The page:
B-HEARD teams include emergency medical technicians/paramedics from the Fire Department’s Emergency Medical Services and social workers from NYC Health + Hospitals. Teams operate seven days a week, 16 hours a day in the 25, 28, and 32 police precincts in East Harlem and parts of central and north Harlem.
In 2020, there were approximately 8,400 mental health 911 calls in this area (Zone 7), the highest volume of any dispatch zone in the city.
The goals of the B-HEARD pilot are to:
Route 911 mental health calls to a health-centered B-HEARD response whenever it is appropriate to do so. Calls that involve a weapon, an imminent risk of harm, or where NYPD or EMS call-takers know that an individual has an immediate need for a transport to a medical facility will continue to receive a traditional 911 response—an ambulance and police officers.
Increase connection to community-based care, reduce unnecessary transports to hospitals, and reduce unnecessary use of police resources. Before B-HEARD, mental healthcare was not delivered in communities during an emergency. Instead, emergency medical technicians/paramedics provided basic medical assistance in the field and transported those who needed mental healthcare to a hospital. Now, with B-HEARD social workers delivering care on site, emergency mental healthcare is reaching people in their homes or in public spaces for the first time in New York City’s history.
The text above is cribbed from the promotional material of BHeard that you can read (in full) here:
What is interesting is that the rosy picture in the 2nd half of the press release on how successful BHeard has been, is sharply contrasted with the careful analysis found in the Gothamist where they note that the data indicates that:
During the first three months of its operation between early June and late August, 1,478 emergency mental health calls were made to 911 operators in the areas serviced by the program. Only 23% of those calls — 342 incidents — were routed to B-HEARD teams. The rest of the mental health crises were initially shared with traditional response teams involving the cops. In both cases, emergency medical technicians or paramedics were dispatched as well.
On top of that, B-HEARD was often under-resourced and didn’t have enough personnel to handle all of the emergencies shared by 911 operators. The program had to redirect 17% of calls back to the police.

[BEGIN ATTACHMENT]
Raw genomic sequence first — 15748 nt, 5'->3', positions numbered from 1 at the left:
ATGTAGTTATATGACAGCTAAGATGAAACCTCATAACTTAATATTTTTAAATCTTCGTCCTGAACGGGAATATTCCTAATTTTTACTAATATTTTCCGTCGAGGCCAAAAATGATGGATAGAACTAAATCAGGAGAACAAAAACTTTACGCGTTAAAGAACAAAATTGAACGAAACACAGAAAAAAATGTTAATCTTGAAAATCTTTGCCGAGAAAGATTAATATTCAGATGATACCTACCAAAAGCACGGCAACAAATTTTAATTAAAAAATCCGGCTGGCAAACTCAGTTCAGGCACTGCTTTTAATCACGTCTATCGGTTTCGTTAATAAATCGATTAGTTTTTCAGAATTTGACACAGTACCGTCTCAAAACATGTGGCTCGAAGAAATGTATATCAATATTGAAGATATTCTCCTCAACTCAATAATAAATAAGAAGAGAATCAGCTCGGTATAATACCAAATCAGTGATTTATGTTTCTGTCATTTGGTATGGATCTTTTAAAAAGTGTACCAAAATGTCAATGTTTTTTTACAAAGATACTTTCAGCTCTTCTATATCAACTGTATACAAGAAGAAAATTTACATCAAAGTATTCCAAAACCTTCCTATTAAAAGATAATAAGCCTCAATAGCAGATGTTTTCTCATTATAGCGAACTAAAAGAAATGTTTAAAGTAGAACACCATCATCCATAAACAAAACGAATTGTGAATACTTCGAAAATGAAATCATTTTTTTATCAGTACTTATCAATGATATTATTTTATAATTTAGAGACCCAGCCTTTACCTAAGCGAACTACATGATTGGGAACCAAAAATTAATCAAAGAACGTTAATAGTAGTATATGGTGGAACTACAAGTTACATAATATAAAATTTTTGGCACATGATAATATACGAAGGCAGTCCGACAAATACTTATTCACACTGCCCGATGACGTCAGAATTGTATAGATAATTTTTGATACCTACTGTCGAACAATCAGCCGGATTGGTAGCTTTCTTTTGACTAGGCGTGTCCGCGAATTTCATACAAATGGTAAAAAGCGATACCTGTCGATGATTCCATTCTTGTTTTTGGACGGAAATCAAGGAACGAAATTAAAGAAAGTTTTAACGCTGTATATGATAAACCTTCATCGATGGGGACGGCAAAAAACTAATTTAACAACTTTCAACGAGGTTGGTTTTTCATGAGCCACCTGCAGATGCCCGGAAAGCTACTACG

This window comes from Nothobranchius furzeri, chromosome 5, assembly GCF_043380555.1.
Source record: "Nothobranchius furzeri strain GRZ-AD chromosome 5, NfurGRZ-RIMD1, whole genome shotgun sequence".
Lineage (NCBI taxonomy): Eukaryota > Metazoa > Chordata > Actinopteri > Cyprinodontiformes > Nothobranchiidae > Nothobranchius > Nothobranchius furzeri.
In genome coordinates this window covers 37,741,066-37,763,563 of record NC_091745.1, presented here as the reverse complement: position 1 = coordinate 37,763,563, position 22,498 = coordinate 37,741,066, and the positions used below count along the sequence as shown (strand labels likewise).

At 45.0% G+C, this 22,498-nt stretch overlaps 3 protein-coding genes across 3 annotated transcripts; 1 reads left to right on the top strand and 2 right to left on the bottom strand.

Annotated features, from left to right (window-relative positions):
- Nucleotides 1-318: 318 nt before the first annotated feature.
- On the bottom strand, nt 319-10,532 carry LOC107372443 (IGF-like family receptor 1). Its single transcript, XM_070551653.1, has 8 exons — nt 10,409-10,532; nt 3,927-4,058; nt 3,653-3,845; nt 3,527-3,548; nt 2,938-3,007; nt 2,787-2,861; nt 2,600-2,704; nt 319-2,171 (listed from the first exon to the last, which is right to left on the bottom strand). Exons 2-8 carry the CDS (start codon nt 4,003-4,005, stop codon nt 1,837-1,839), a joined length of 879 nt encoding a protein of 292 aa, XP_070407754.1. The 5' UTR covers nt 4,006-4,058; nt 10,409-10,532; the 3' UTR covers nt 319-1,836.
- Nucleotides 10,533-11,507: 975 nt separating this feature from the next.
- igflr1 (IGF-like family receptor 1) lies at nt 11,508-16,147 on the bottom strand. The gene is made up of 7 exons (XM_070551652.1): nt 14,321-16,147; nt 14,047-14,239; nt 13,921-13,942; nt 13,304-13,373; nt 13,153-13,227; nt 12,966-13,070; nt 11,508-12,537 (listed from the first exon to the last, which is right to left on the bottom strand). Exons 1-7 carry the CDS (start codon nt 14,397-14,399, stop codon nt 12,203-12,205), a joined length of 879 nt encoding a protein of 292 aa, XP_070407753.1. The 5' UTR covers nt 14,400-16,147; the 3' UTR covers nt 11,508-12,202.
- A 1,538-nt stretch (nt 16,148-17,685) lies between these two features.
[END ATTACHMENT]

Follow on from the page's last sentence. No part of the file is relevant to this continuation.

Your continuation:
The city touted a new initiative to divert mental health crisis incidents to an East Harlem Diversion Center on East 116th Street as far back as 2014. By 2018, when Project Renewal acquired a lease for the new facility, the city committed to investing $9.5 million annually to serve about 2,400 people each year at the centers.
The centers were to be open at all hours and staff will not be allowed to turn away anybody brought in by police. At the same time, people brought to the centers must consent to receive services such as health care and social services. The centers would not be used as homeless shelters and the maximum stay allowed is 10 days depending on a person’s needs.
According to The City, Mayor de Blasio last week quietly changed the name of ThriveNYC — the heavily criticized $1 billion mental health program spearheaded by the city’s first lady, Chirlane McCray — to the Mayor’s Office of Community Mental Health. The City also reports that the Diversion Center on 116th Street has served only 45 people since finally opening in November — coming out to $1.1 million per visit so far.
Join the Voter Awareness March in Harlem on Saturday, May 8th at 2:00 PM.
March from the Adam Clayton Powell State Building (ACP+125) to the Frederick Douglass Monument (FDB+110)
Mental Health Awareness Rally
Join mental health experts, local leaders, political candidates, and advocates for mental health support for all at a rally at City Hall on May 7th. Then, on May 8th, stop by Marcus Garvey Park for giveaways, information, and referrals for you or a loved-one. Details on the poster, below:
Asian Americans and Pacific Islanders for Change is committed to bringing different racial and ethnic backgrounds together to stand firmly against all forms of hatred and discrimination through civic engagement and open discussions.
Join us for the AAPI for Change tri-state rally against AAPI violence! Get on the bus and travel with us to stand up for change. All are welcome. Masks and social distancing required.
3 separate rallies at City Hall in the following cities:
9:00 am Philadelphia, PA
12:00 pm Trenton, NJ
4:00 pm New York, NY
As each coach bus fills up, we will continue adding more. Lunch, snacks & water will be provided.
All participants will be required to participate in a temperature screening upon arrival and wear a mask while on the bus, even if you are vaccinated. If you are under the weather, please stay home.